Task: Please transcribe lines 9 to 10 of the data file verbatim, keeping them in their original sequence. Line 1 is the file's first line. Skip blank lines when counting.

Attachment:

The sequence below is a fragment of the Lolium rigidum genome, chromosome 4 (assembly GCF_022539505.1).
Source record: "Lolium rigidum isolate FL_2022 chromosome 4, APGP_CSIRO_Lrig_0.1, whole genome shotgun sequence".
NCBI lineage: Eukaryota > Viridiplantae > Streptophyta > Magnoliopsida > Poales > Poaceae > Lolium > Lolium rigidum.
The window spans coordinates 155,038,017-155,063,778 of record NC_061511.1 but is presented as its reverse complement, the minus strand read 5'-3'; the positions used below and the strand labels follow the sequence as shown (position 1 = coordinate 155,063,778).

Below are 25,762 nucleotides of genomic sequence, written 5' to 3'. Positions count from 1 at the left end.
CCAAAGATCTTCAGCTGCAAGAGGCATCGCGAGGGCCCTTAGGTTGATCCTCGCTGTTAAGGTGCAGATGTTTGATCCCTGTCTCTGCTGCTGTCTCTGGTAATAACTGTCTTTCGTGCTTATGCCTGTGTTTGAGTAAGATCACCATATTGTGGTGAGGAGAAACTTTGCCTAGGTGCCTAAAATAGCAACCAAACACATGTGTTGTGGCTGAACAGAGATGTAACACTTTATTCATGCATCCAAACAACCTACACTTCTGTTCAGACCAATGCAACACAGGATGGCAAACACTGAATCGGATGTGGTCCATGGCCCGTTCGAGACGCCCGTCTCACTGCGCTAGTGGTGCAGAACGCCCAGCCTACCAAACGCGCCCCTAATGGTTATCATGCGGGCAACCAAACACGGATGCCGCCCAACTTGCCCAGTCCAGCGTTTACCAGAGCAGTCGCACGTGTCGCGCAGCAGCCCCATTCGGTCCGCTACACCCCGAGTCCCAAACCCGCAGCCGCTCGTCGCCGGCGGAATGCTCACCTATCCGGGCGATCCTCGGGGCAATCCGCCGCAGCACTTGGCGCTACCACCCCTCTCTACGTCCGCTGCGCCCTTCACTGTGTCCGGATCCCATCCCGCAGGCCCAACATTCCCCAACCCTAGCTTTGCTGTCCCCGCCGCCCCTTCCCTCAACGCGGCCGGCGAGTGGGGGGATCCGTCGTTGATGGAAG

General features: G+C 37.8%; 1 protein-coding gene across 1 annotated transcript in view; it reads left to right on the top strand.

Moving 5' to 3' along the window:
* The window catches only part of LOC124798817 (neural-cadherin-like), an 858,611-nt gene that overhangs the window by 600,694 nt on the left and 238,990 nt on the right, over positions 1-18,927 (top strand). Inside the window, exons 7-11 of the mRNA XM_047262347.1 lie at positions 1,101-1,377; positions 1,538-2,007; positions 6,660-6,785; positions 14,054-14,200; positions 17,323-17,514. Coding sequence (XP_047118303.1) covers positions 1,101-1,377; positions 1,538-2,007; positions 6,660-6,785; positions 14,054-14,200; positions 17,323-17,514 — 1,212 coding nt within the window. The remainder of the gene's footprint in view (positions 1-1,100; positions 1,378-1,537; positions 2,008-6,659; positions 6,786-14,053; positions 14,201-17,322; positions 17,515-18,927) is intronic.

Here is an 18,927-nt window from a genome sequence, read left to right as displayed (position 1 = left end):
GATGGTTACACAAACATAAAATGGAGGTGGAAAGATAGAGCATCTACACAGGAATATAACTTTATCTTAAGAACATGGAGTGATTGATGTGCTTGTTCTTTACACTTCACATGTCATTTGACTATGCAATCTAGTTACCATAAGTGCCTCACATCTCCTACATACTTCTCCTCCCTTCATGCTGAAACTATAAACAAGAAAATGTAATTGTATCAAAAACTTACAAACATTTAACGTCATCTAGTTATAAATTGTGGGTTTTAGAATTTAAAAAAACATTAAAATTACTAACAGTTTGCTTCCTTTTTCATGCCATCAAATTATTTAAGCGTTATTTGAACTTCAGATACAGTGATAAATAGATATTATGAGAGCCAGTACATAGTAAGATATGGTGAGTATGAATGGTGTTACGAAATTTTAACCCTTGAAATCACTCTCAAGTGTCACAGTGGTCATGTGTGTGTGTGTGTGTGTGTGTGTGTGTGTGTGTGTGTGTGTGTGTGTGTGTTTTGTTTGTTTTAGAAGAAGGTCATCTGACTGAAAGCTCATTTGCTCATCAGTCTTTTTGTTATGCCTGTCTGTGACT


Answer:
* The window catches only part of LOC124798817 (neural-cadherin-like), an 858,611-nt gene that overhangs the window by 600,694 nt on the left and 238,990 nt on the right, over positions 1-18,927 (top strand). Inside the window, exons 7-11 of the mRNA XM_047262347.1 lie at positions 1,101-1,377; positions 1,538-2,007; positions 6,660-6,785; positions 14,054-14,200; positions 17,323-17,514. Coding sequence (XP_047118303.1) covers positions 1,101-1,377; positions 1,538-2,007; positions 6,660-6,785; positions 14,054-14,200; positions 17,323-17,514 — 1,212 coding nt within the window. The remainder of the gene's footprint in view (positions 1-1,100; positions 1,378-1,537; positions 2,008-6,659; positions 6,786-14,053; positions 14,201-17,322; positions 17,515-18,927) is intronic.

Here is an 18,927-nt window from a genome sequence, read left to right as displayed (position 1 = left end):